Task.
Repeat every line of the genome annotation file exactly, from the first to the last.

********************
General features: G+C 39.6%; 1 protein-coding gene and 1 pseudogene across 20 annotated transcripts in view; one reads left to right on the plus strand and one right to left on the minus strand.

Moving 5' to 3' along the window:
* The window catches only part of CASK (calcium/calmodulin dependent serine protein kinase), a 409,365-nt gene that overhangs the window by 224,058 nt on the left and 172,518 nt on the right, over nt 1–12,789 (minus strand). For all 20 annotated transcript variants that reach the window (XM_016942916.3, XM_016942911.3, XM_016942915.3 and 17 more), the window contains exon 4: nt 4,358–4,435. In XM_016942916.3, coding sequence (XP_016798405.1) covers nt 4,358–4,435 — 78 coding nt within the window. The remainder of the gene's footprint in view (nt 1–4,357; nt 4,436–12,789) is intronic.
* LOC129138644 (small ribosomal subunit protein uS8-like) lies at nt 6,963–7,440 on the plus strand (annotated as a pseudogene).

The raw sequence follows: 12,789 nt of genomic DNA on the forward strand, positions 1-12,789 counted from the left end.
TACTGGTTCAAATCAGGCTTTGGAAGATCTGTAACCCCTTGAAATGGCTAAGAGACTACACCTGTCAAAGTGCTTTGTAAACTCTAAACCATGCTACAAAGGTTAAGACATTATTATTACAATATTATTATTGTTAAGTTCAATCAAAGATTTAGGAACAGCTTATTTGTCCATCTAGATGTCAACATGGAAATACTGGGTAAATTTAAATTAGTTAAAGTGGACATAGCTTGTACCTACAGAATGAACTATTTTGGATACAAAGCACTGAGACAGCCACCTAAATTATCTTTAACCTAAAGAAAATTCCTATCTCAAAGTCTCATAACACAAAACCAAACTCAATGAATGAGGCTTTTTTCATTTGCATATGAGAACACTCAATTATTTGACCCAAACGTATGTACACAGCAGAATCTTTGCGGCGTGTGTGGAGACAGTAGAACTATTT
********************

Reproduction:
General features: G+C 39.6%; 1 protein-coding gene and 1 pseudogene across 20 annotated transcripts in view; one reads left to right on the plus strand and one right to left on the minus strand.

Moving 5' to 3' along the window:
* The window catches only part of CASK (calcium/calmodulin dependent serine protein kinase), a 409,365-nt gene that overhangs the window by 224,058 nt on the left and 172,518 nt on the right, over nt 1–12,789 (minus strand). For all 20 annotated transcript variants that reach the window (XM_016942916.3, XM_016942911.3, XM_016942915.3 and 17 more), the window contains exon 4: nt 4,358–4,435. In XM_016942916.3, coding sequence (XP_016798405.1) covers nt 4,358–4,435 — 78 coding nt within the window. The remainder of the gene's footprint in view (nt 1–4,357; nt 4,436–12,789) is intronic.
* LOC129138644 (small ribosomal subunit protein uS8-like) lies at nt 6,963–7,440 on the plus strand (annotated as a pseudogene).

The raw sequence follows: 12,789 nt of genomic DNA on the forward strand, positions 1-12,789 counted from the left end.
TACTGGTTCAAATCAGGCTTTGGAAGATCTGTAACCCCTTGAAATGGCTAAGAGACTACACCTGTCAAAGTGCTTTGTAAACTCTAAACCATGCTACAAAGGTTAAGACATTATTATTACAATATTATTATTGTTAAGTTCAATCAAAGATTTAGGAACAGCTTATTTGTCCATCTAGATGTCAACATGGAAATACTGGGTAAATTTAAATTAGTTAAAGTGGACATAGCTTGTACCTACAGAATGAACTATTTTGGATACAAAGCACTGAGACAGCCACCTAAATTATCTTTAACCTAAAGAAAATTCCTATCTCAAAGTCTCATAACACAAAACCAAACTCAATGAATGAGGCTTTTTTCATTTGCATATGAGAACACTCAATTATTTGACCCAAACGTATGTACACAGCAGAATCTTTGCGGCGTGTGTGGAGACAGTAGAACTATTT